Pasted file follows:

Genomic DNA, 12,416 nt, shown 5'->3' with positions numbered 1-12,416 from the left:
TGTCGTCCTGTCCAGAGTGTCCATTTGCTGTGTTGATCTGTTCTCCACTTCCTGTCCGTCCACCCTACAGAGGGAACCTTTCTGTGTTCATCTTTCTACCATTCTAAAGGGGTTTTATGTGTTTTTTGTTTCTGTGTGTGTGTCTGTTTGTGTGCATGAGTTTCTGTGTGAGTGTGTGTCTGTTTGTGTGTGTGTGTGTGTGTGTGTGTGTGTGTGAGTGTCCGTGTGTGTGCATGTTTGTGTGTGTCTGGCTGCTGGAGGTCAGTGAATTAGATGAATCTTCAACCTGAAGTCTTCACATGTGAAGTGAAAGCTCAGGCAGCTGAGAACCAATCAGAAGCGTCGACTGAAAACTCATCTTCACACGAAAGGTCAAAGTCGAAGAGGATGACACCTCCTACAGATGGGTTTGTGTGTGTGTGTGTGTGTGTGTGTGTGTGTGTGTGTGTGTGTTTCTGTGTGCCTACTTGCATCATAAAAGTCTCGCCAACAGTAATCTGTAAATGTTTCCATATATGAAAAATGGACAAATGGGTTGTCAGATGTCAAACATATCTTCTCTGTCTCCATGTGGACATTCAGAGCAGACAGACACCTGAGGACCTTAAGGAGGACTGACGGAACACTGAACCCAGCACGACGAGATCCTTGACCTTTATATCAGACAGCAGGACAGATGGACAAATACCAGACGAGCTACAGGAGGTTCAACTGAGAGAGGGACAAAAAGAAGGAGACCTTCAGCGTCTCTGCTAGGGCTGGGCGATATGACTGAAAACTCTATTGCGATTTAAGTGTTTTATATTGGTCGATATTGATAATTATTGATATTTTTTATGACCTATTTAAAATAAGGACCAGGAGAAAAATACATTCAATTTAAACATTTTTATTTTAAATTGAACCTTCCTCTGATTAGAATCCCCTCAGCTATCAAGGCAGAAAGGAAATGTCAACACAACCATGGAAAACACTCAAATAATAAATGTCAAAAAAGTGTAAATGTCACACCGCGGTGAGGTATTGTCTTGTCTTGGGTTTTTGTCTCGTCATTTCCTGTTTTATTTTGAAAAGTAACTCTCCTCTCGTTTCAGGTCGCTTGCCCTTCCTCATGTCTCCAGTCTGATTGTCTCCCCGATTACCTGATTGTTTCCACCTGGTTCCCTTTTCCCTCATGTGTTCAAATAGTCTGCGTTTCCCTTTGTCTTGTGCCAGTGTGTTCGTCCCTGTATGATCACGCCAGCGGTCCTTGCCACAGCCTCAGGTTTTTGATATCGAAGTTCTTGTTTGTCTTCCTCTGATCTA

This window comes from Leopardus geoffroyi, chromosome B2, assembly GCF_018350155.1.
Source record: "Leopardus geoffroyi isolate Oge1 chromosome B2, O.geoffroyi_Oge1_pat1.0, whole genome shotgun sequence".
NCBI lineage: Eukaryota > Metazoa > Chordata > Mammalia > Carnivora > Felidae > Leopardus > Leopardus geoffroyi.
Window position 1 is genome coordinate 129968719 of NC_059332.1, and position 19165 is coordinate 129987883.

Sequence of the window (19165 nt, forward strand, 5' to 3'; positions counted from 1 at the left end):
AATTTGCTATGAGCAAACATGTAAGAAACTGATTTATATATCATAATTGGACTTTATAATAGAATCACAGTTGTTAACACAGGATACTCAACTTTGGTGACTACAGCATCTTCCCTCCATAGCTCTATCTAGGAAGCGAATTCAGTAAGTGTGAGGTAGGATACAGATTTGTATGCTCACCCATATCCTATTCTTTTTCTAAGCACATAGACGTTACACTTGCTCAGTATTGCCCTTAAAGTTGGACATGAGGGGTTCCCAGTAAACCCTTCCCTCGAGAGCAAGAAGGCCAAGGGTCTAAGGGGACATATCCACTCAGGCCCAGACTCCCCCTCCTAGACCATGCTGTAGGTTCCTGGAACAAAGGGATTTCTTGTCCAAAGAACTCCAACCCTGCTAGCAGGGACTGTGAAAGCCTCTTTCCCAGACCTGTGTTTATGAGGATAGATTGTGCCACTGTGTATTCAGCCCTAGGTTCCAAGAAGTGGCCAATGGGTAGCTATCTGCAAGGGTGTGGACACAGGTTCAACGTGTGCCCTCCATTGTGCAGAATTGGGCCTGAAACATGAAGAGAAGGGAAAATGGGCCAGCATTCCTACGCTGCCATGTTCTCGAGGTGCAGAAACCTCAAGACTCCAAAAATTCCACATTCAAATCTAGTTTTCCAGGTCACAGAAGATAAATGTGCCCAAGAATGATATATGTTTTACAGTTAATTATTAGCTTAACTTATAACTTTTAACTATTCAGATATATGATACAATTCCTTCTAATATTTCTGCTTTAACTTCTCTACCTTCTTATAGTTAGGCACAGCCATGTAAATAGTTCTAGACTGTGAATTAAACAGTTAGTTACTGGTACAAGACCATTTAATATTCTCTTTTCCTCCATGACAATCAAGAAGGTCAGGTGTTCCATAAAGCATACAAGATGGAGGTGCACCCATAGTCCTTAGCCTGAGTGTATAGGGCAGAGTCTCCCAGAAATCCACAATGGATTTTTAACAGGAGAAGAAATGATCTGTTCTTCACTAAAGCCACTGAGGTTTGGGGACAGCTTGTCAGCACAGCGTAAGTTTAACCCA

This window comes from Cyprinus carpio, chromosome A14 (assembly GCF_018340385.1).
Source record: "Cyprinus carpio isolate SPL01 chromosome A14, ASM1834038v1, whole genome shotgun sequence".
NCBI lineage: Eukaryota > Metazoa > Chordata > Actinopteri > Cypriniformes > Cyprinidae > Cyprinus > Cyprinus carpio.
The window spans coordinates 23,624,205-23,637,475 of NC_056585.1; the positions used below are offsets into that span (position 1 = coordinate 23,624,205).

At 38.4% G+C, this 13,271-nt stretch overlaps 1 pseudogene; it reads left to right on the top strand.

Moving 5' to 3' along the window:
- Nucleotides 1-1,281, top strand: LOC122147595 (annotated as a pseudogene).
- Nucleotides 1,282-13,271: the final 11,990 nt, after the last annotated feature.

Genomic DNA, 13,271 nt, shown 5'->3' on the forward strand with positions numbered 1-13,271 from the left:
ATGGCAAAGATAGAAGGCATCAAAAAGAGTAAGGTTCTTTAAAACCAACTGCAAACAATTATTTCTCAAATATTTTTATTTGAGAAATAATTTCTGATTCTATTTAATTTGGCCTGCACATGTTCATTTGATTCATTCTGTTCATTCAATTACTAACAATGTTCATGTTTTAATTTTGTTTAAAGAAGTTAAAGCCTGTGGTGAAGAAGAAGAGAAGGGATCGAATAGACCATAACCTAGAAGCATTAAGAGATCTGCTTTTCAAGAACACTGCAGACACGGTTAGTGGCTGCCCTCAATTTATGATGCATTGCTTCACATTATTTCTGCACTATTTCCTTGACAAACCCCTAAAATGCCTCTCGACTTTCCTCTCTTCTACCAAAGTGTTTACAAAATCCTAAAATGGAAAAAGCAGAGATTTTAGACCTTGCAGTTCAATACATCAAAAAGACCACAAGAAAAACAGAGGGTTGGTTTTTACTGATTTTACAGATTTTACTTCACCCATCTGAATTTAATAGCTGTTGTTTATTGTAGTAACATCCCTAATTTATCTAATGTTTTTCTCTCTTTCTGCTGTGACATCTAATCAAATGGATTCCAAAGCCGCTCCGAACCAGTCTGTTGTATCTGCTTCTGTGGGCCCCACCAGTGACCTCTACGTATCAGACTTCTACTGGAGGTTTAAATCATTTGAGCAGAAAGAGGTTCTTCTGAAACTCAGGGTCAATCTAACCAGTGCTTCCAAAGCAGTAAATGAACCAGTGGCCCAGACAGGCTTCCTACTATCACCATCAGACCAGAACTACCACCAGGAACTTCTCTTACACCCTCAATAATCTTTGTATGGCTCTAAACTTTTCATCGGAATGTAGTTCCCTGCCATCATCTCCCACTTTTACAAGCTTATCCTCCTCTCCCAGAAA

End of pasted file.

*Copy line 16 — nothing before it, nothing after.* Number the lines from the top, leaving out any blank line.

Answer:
- Nucleotides 1,282-13,271: the final 11,990 nt, after the last annotated feature.